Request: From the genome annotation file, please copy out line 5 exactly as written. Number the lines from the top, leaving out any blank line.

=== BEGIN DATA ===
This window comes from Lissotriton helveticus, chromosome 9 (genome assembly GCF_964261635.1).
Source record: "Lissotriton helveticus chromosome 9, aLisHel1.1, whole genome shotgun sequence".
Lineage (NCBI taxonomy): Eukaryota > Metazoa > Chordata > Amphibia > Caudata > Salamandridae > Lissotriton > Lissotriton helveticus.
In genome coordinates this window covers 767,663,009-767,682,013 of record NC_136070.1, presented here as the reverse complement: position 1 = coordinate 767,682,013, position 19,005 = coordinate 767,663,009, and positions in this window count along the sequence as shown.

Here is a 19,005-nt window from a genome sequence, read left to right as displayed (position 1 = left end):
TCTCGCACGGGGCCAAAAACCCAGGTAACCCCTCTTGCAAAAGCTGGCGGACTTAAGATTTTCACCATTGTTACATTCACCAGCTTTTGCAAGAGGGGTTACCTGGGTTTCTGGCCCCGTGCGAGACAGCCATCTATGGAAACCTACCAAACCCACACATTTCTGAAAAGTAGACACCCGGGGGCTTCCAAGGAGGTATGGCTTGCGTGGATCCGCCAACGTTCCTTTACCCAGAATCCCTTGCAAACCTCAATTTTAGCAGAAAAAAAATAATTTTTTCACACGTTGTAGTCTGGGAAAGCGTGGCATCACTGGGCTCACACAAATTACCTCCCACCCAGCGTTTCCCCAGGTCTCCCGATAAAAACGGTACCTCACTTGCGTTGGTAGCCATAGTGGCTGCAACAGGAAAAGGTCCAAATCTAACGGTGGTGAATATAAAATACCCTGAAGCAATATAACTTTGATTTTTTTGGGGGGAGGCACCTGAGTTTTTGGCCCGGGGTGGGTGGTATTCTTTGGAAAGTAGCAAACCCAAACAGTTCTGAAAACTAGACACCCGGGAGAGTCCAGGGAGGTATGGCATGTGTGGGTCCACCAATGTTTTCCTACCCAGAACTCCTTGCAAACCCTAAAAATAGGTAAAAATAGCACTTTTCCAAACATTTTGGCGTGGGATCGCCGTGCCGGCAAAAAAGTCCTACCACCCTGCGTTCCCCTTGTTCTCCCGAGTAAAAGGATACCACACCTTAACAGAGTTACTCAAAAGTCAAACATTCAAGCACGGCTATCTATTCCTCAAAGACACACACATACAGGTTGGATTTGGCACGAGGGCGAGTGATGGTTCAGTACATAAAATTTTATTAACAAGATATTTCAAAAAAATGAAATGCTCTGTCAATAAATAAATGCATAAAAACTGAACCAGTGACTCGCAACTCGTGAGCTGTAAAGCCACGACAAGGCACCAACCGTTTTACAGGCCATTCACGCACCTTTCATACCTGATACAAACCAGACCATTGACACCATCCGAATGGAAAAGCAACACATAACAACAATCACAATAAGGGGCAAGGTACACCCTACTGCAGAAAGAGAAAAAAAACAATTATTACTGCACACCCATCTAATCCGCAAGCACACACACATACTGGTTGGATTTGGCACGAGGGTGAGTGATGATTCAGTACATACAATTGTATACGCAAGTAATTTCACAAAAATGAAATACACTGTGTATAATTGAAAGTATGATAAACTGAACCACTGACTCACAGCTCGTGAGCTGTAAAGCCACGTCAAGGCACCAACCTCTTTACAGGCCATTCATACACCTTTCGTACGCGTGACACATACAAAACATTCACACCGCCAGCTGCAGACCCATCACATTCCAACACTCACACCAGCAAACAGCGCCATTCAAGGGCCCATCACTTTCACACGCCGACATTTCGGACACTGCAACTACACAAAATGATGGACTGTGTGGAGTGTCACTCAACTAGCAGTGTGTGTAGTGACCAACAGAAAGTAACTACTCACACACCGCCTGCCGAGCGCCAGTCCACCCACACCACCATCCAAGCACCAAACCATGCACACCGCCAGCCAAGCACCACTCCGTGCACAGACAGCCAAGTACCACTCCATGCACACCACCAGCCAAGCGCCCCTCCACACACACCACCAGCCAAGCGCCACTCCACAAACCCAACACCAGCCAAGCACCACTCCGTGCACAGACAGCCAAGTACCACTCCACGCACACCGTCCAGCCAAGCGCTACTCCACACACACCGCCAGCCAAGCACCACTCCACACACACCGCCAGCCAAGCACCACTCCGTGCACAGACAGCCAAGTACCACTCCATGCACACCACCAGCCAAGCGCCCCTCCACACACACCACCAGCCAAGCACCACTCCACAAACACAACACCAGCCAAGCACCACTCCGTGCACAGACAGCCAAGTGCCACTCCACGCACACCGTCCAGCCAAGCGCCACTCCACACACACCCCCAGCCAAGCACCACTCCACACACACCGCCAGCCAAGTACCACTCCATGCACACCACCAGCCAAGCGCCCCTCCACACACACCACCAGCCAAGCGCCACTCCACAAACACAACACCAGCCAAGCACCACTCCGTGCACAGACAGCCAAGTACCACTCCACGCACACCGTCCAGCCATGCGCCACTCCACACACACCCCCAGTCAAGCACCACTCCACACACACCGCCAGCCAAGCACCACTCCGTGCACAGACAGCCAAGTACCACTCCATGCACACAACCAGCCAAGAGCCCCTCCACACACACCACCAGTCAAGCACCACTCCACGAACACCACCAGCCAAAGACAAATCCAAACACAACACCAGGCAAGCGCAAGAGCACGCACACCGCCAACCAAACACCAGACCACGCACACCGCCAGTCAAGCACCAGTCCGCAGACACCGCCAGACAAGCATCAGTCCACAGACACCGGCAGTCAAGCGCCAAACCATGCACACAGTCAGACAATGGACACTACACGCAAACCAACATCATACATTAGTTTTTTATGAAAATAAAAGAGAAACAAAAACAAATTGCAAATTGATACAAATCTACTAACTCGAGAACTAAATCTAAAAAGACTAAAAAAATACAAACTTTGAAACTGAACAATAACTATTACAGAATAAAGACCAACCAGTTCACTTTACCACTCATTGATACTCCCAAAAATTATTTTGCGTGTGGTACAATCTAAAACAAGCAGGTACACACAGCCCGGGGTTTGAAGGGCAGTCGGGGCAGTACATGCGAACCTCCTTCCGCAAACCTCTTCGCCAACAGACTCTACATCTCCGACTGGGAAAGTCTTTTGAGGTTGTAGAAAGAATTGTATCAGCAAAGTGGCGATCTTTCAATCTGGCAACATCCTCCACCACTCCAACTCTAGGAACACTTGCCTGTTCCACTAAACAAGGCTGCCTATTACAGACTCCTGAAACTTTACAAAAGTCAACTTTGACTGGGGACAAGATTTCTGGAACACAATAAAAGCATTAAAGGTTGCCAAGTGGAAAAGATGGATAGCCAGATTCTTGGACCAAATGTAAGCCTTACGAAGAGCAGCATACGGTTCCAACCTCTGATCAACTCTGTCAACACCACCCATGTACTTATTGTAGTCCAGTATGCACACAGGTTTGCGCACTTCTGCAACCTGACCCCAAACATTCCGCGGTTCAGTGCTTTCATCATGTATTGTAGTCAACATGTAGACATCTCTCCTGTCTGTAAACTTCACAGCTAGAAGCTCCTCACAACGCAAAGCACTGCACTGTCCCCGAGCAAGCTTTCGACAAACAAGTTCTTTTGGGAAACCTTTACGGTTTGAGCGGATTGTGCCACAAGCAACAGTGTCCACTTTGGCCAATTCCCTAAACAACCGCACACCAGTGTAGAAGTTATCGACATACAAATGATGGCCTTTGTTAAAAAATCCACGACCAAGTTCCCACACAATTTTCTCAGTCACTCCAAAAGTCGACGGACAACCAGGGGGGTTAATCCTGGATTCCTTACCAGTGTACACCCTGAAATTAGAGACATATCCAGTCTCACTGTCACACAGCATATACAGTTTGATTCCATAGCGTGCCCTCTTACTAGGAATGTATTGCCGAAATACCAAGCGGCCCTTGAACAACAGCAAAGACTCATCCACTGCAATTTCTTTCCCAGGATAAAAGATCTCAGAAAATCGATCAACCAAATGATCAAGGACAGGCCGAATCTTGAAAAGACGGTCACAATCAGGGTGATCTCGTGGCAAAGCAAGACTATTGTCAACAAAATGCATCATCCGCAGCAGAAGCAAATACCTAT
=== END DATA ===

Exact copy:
Here is a 19,005-nt window from a genome sequence, read left to right as displayed (position 1 = left end):